Asbestos Dangers

Asbestos Mesothelioma and Vermiculite

asbestos found in school

Here is a valuable article from Asbestos.net on asbestos dangers and asbestos pollution from vermiculite.

The dangers posed by asbestos are on-going for many people in the US and elsewhere because of materials used in buildings and automobiles. Unfortunately these asbestos dangers can manifest years after exposure.

Many schools still contain asbestos. Picture thanks to ktheory

There have been many cases of secondhand exposure to asbestos - most often in spouses or children who laundered the clothes of an asbestos worker, or otherwise came into close contact with asbestos-contaminated items - which led to a diagnosis of mesothelioma or asbestosis. This kind of disease not only affects the person with it, but can also have a major impact on their family. Families can receive support and counseling from numerous sources, such as mesothelioma.net.

This article looks at some of the health issues arising from exposure to asbestos.

Article with thanks to Asbestos.net

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What You Need To Know About Asbestos Mesothelioma and Vermiculite

The mountainous region surrounding Libby, Montana may be beautiful, but its outward appearance belies its potential health hazards.

Once home to the country's largest vermiculite mine which was owned and operated by W.R. Grace, Libby has since become known as “Ground Zero” for mesothelioma and other asbestos-related diseases, many of them fatal—and all of them devastating.

The vermiculite mines were highly contaminated with fibrous tremolite asbestos, which is the main cause of a rare form of cancer called mesothelioma.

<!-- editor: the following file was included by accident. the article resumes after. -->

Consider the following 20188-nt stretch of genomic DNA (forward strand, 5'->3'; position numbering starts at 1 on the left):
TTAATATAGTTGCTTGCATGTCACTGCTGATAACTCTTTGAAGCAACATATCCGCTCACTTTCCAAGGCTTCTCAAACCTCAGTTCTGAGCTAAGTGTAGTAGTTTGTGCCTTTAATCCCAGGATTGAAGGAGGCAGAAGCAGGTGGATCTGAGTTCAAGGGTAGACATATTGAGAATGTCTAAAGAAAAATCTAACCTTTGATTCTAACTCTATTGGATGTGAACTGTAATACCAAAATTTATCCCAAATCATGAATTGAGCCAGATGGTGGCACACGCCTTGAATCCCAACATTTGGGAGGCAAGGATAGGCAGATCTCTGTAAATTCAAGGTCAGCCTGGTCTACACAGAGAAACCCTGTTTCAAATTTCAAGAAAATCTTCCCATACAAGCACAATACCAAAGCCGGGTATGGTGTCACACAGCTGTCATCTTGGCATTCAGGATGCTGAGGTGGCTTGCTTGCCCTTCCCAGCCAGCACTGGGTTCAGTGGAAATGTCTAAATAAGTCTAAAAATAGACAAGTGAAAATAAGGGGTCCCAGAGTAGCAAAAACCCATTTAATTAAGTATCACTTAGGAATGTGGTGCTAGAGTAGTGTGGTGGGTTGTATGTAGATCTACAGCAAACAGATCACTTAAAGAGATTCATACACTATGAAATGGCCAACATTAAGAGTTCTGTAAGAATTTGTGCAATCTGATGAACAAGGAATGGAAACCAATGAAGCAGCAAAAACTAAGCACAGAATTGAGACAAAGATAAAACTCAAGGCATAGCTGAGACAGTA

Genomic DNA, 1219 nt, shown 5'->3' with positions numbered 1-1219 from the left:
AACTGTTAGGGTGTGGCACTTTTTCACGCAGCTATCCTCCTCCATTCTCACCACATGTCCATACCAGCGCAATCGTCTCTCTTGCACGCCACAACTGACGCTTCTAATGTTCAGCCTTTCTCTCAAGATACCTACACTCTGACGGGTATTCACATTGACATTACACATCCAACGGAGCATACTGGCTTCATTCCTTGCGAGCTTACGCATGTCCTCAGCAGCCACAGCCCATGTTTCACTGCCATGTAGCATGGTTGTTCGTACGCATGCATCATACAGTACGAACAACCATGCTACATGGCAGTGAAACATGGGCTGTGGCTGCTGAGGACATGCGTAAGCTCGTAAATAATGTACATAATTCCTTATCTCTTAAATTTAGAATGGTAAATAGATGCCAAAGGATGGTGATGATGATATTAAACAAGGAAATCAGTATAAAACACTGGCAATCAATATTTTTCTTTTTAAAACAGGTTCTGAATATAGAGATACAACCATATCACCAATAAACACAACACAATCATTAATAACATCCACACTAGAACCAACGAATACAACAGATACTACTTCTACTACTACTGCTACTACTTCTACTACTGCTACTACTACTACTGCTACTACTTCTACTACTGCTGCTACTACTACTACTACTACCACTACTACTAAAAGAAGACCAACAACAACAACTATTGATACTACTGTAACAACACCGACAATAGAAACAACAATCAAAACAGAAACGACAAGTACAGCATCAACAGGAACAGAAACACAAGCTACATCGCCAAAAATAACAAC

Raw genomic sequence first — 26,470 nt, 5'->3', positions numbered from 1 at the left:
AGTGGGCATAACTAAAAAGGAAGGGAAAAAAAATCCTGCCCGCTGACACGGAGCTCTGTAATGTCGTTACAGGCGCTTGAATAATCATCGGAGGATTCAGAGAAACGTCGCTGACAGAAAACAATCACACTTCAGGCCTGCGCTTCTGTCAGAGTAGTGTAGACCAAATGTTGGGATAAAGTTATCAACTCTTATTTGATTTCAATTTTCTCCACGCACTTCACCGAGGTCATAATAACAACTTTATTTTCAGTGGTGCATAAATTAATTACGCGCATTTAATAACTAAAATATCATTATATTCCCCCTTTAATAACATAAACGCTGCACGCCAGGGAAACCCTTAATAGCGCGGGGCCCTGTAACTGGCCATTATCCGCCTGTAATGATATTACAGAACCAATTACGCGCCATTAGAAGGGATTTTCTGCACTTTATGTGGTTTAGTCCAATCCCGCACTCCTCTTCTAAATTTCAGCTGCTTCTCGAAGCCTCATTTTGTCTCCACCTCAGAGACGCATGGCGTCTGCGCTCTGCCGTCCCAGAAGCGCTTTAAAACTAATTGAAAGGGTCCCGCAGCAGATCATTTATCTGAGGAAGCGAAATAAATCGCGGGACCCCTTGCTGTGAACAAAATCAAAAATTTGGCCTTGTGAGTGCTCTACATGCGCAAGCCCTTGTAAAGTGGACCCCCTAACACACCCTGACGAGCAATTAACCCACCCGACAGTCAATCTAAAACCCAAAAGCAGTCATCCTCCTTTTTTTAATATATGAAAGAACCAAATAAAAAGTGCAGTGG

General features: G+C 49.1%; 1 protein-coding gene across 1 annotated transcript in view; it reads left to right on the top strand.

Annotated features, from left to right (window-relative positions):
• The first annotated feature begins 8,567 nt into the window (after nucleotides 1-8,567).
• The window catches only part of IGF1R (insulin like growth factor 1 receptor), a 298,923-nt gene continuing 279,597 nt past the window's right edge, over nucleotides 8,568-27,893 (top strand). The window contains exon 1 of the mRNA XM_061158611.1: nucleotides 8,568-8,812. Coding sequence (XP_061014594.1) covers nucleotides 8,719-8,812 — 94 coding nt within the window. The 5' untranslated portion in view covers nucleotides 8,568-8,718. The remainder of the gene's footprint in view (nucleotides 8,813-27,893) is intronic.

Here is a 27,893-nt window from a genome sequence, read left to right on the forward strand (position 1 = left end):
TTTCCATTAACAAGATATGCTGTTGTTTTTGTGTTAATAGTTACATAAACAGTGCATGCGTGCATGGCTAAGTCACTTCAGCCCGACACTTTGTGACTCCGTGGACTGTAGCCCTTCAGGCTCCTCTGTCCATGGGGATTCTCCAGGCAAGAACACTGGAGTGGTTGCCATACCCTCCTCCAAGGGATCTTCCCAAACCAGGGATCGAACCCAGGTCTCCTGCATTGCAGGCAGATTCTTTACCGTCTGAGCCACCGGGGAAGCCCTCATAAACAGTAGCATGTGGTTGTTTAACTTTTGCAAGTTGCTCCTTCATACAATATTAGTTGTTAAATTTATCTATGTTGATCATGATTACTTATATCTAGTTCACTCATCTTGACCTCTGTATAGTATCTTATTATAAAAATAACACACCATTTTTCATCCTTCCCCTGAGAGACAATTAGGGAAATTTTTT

The fibers of the asbestos were released during the vermiculite mining and manufacturing process, contaminating the air, soil and water in the Libby area. Particularly at risk for developing the mesothelioma cancer and other diseases were the mine and factory workers whose jobs exposed them to the carcinogenic material on a daily basis. However, there have been numerous cases of non-employees who were exposed, and who later became ill, simply by virtue of living in the region.

Asbestos fibers, which are microscopic, cannot be eliminated from the body once they have been breathed in. They penetrate the mesothelium, which is a protective sac surrounding the lungs and other organs, and once there are liable to cause the cells to turn malignant, eventually forming a tumor. Due to its tendancy to spread across the mesothelium instead of remaining localized, is difficult to surgically remove. Similar to most cancers, mesothelioma can also metastasize (spread) to the lungs, the lymph nodes, and other areas of the body.

Although malignant pleural mesothelioma (lung) is by far the most common kind, mesothelioma can also occur in the lining of the abdominal cavity, in which case it is referred to as peritoneal mesothelioma, and in the membrane surrounding the heart (pericardial mesothelioma).

It is unclear how the asbestos fibers reach the peritoneal mesothelium, but it is believed that they can be ingested as well as inhaled. This means that airborne asbestos particulate can settle on food or in beverages, and be consumed that way. Clearly, this increases the risk of asbestos-related disease for those who live or work in an area that is prone to asbestos contamination.

Moreover, the toxic dust that is created when asbestos is mined or manufactured not only can linger in the air and be carried on wind currents, but can also cling to materials such as clothing, hair, and automobile upholstery. In this way, an asbestos worker can transport the fibers home to his or her family.